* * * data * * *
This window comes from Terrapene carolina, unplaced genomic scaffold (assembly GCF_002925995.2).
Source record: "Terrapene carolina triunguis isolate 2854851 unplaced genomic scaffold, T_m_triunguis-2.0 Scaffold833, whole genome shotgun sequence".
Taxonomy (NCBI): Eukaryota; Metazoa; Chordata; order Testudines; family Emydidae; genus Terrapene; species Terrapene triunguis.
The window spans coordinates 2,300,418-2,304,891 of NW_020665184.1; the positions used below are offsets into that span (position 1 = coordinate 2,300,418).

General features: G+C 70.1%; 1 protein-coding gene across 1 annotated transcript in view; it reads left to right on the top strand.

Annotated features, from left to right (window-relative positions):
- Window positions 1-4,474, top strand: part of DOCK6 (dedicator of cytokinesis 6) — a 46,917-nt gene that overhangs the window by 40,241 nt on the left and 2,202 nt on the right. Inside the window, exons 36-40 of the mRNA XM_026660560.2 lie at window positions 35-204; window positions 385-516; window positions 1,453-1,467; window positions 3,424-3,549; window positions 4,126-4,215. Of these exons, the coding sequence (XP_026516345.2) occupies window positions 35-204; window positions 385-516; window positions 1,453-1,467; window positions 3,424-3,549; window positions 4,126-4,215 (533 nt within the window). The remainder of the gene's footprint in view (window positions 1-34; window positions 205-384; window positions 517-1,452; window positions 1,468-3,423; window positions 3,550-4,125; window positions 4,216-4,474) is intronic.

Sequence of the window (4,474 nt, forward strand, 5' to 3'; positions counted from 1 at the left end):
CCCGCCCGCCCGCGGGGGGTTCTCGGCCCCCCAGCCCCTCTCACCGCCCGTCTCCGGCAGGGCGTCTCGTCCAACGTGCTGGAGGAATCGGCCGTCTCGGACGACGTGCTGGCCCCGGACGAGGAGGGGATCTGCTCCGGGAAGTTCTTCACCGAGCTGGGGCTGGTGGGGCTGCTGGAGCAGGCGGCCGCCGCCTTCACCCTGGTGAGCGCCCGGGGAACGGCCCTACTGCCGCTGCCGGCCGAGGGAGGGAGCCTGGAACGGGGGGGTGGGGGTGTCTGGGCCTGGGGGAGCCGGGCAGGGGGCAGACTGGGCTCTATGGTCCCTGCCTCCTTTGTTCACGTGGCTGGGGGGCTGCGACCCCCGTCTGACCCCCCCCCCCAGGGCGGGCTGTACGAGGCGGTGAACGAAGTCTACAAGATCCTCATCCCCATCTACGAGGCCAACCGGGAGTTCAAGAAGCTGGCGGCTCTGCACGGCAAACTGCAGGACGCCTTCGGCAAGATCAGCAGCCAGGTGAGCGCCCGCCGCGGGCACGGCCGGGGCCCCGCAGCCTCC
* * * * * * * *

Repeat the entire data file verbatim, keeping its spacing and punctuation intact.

This window comes from Terrapene carolina, unplaced genomic scaffold (assembly GCF_002925995.2).
Source record: "Terrapene carolina triunguis isolate 2854851 unplaced genomic scaffold, T_m_triunguis-2.0 Scaffold833, whole genome shotgun sequence".
Taxonomy (NCBI): Eukaryota; Metazoa; Chordata; order Testudines; family Emydidae; genus Terrapene; species Terrapene triunguis.
The window spans coordinates 2,300,418-2,304,891 of NW_020665184.1; the positions used below are offsets into that span (position 1 = coordinate 2,300,418).

General features: G+C 70.1%; 1 protein-coding gene across 1 annotated transcript in view; it reads left to right on the top strand.

Annotated features, from left to right (window-relative positions):
- Window positions 1-4,474, top strand: part of DOCK6 (dedicator of cytokinesis 6) — a 46,917-nt gene that overhangs the window by 40,241 nt on the left and 2,202 nt on the right. Inside the window, exons 36-40 of the mRNA XM_026660560.2 lie at window positions 35-204; window positions 385-516; window positions 1,453-1,467; window positions 3,424-3,549; window positions 4,126-4,215. Of these exons, the coding sequence (XP_026516345.2) occupies window positions 35-204; window positions 385-516; window positions 1,453-1,467; window positions 3,424-3,549; window positions 4,126-4,215 (533 nt within the window). The remainder of the gene's footprint in view (window positions 1-34; window positions 205-384; window positions 517-1,452; window positions 1,468-3,423; window positions 3,550-4,125; window positions 4,216-4,474) is intronic.

Sequence of the window (4,474 nt, forward strand, 5' to 3'; positions counted from 1 at the left end):
CCCGCCCGCCCGCGGGGGGTTCTCGGCCCCCCAGCCCCTCTCACCGCCCGTCTCCGGCAGGGCGTCTCGTCCAACGTGCTGGAGGAATCGGCCGTCTCGGACGACGTGCTGGCCCCGGACGAGGAGGGGATCTGCTCCGGGAAGTTCTTCACCGAGCTGGGGCTGGTGGGGCTGCTGGAGCAGGCGGCCGCCGCCTTCACCCTGGTGAGCGCCCGGGGAACGGCCCTACTGCCGCTGCCGGCCGAGGGAGGGAGCCTGGAACGGGGGGGTGGGGGTGTCTGGGCCTGGGGGAGCCGGGCAGGGGGCAGACTGGGCTCTATGGTCCCTGCCTCCTTTGTTCACGTGGCTGGGGGGCTGCGACCCCCGTCTGACCCCCCCCCCCAGGGCGGGCTGTACGAGGCGGTGAACGAAGTCTACAAGATCCTCATCCCCATCTACGAGGCCAACCGGGAGTTCAAGAAGCTGGCGGCTCTGCACGGCAAACTGCAGGACGCCTTCGGCAAGATCAGCAGCCAGGTGAGCGCCCGCCGCGGGCACGGCCGGGGCCCCGCAGCCTCC